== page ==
Maxwell Hutchinson

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John Maxwell Hutchinson (born 3 December 1948[1]) is an English architect and broadcaster, and former President of the Royal Institute of British Architects (RIBA).

Early life[edit]

Hutchinson was born in Grantham, Lincolnshire to Frank Maxwell Hutchinson and his wife Elizabeth Ross (née Wright).


Hutchinson was educated at two independent schools in Northamptonshire: at Wellingborough Preparatory School, a day school in the market town of Wellingborough, followed by Oundle School, a boarding independent school in the market town of Oundle. He studied architecture at the Scott Sutherland School of Architecture in Aberdeen and the Architectural Association School of Architecture in Bedford Square, London, gaining a diploma from the latter in 1972. He joined the Royal Institute of British Architects (RIBA) in 1972.


In 1972, Hutchinson founded Hutchinson & Partners. In 1993, he founded The Hutchinson Studio Architects. He was president of RIBA from 1989 to 1991. From 1987–9, he was Chairman of the Industrial Building Bureau (based in Hemel Hempstead). From 1990–2, he was vice-Chairman of the Construction Industry Council.

Hutchinson is a practising architect of buildings including the following, all of which are in London, England:

Hutchinson was also a visiting Professor at the University of Westminster (1998–2000) and previously at the University of Nottingham (1993–96) and Queen's University Belfast (1989–93).

Pro-bono work[edit]

Hutchinson was caught up in the 2004 Boxing Day tsunami, and from this he launched the charity Architects For Aid (A4A). Following his experience of the tsunami, Hutchinson founded the architectural charity Article 25. He currently sits on the Board of Trustees and is heavily involved in the fundraising side of the charity. In October 2009, Hutchinson ran the Royal Parks Half Marathon with the proceeds going towards Article 25's projects throughout the world.


Hutchinson is also a regular television broadcaster, being the best-known broadcasting architect in the UK. He wrote and presented three series for the Discovery Channel on architecture, engineering and science, and worked on BBC Two's First Sight and Restoration Nation.

Hutchinson has also presented Channel Four's Demolition Detectives, and wrote and presented No 57, The History of A House. He has also contributed to Carlton Television's The Good, The Bad and The Listed as well as Anglia Television's Hidden Heritage and on BBC Yorkshire's Inside Out programme. Her was the local presenter for London for the BBC's Man-Made Wonders series in 2006. On 7 June 2009, he presented a Songs of Praise about the architecture of Trafalgar Square, meeting Ralph McTell and Bruce Kent.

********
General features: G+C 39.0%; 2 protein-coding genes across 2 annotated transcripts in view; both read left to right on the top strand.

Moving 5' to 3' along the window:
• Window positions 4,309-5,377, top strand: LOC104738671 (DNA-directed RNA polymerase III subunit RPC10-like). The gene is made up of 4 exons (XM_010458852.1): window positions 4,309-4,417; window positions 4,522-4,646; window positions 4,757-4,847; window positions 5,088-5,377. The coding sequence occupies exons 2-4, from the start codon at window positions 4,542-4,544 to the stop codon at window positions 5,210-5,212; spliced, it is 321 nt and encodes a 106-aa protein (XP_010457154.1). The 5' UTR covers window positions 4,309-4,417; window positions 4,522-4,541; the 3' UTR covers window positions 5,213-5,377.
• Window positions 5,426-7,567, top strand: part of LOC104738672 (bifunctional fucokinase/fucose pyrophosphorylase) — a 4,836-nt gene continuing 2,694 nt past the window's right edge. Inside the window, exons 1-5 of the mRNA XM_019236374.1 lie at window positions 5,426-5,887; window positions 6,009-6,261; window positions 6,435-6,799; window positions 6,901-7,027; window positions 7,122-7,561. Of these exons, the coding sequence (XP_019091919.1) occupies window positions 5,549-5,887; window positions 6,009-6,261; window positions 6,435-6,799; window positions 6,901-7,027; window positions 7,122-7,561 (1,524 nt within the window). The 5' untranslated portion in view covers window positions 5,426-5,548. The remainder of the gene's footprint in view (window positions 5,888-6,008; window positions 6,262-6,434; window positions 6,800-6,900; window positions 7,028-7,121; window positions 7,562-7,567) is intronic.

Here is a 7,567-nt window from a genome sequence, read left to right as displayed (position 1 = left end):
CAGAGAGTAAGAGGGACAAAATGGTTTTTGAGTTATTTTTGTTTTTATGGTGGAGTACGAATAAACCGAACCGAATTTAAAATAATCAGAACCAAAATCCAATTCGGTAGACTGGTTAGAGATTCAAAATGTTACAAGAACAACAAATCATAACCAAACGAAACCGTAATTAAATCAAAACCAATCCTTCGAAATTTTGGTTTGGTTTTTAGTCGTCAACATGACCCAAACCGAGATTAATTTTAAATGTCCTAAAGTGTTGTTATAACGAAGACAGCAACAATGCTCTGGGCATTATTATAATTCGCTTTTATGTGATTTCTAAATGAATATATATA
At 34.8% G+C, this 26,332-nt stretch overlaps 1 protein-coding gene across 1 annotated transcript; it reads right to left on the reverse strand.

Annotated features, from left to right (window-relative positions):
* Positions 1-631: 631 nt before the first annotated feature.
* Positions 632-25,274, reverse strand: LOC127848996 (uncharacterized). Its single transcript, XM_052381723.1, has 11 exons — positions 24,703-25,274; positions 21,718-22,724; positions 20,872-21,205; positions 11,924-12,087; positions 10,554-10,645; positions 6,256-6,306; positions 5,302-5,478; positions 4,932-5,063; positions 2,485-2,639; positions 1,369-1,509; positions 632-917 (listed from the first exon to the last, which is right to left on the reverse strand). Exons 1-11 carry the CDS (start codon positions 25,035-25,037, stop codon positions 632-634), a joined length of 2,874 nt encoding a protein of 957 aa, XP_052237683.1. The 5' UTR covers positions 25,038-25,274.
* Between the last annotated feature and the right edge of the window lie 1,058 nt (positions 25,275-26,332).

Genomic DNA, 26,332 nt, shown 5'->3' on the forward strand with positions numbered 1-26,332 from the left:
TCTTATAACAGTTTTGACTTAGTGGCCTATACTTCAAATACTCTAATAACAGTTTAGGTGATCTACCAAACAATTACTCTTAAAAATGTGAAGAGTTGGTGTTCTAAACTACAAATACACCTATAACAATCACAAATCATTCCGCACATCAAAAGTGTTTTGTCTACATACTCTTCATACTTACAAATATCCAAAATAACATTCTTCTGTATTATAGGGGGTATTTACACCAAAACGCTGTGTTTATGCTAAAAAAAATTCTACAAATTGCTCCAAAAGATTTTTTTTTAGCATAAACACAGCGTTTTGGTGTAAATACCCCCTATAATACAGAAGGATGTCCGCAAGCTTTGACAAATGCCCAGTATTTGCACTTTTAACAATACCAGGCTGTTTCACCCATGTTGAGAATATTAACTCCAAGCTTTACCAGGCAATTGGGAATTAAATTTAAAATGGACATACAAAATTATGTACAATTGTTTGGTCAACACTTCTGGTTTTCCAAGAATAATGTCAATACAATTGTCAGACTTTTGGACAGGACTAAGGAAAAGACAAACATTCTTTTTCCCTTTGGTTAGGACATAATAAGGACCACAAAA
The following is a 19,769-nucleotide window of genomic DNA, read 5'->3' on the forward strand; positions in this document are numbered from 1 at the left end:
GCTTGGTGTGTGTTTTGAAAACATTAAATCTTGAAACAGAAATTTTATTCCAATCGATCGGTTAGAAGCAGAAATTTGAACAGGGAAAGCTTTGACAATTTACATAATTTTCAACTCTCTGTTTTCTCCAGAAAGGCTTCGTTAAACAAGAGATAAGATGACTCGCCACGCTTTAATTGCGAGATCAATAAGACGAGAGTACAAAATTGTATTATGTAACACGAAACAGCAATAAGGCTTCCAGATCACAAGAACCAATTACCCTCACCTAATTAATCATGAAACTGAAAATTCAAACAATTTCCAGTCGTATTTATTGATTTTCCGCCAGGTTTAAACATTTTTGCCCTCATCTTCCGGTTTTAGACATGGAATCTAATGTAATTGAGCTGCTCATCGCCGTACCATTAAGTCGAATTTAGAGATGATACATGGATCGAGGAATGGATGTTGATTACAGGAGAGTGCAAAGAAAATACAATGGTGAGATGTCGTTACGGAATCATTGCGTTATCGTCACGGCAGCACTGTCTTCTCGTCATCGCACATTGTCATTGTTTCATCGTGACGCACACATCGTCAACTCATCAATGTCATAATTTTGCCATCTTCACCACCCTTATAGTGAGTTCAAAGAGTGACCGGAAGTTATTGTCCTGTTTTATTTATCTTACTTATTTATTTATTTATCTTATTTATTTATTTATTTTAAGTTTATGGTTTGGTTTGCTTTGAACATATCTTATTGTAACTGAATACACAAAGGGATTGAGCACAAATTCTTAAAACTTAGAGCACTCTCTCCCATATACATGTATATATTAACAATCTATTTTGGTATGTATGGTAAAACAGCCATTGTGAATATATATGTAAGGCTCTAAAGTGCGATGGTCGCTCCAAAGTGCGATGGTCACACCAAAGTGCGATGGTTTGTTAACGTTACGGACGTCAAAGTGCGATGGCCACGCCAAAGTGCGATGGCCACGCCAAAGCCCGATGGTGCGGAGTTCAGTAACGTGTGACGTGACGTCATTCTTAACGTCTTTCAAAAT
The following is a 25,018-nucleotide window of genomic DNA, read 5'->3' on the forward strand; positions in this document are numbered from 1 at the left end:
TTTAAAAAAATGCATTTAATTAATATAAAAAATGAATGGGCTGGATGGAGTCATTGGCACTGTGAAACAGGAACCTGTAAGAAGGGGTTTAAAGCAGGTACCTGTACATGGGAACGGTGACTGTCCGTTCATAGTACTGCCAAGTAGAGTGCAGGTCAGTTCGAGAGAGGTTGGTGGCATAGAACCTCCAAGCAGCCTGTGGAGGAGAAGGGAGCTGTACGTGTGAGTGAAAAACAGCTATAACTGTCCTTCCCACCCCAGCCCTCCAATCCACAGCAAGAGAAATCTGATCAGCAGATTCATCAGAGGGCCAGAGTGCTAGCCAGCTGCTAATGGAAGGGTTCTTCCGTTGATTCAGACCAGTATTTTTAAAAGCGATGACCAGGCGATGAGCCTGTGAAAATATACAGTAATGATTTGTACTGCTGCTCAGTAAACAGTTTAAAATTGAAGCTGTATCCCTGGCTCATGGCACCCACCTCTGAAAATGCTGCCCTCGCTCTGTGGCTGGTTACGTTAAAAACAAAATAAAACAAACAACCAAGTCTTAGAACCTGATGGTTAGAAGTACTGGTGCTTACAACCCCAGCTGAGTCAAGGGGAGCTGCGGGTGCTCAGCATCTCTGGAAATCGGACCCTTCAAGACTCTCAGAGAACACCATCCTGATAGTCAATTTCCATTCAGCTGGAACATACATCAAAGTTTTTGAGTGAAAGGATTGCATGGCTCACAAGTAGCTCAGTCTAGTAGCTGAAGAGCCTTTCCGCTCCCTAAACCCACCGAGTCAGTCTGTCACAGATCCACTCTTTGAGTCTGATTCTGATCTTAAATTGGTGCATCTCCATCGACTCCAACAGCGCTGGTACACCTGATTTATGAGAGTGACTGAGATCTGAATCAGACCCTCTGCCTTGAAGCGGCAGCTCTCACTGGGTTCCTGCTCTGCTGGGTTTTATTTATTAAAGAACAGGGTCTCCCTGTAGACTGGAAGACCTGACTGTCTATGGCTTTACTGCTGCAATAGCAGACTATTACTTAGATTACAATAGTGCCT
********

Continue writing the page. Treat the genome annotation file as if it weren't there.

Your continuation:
Hutchinson is also a regular contributor to BBC Radio Four, as well as BBC Two's Newsnight, Robert Elms' show on BBC London 94.9 (on Tuesdays) and various programmes on LBC radio. On BBC2, he presented How to Rescue a House, now seen on UKTV Style.

Personal life[edit]

When in Aberdeen, Hutchinson played a multi-instrumentalist role in various bands including Cousin Mary with fellow architectural students, Iain Wolstenholme aka djRayC (bass and harmonica) and Martin Pottinger (drums and percussion). Guests at various times included Judge Smith and David Jackson (both of Van der Graaf Generator). With composer Smith on vocals, Cousin Mary recorded the demo for "Imperial Zeppelin" in 1969 (at a one-time Troggs' local countryside recording studio) subsequently released on album by co-composer Peter Hammill with Pottinger from the Cousin Mary band repeating his role on drums. The original demo eventually saw the light of day in 1991, when released by Judge Smith on his first solo CD, Democrazy.

Hutchinson also played guitar for some time for Lene Lovich, for whom Judge Smith wrote. He is a churchwarden of Our Most Holy Redeemer on Exmouth Market in Clerkenwell, and a deacon of St John on Bethnal Green.[2] He plays the piano, and composes music. He is married to Georgina May-Lee Burrell.

In February 2015, Hutchinson suffered a stroke and has had treatment at the Homerton Hospital and Mary Seacole House in London.[3][4] He has made a good recovery and has returned to work, including broadcasting.



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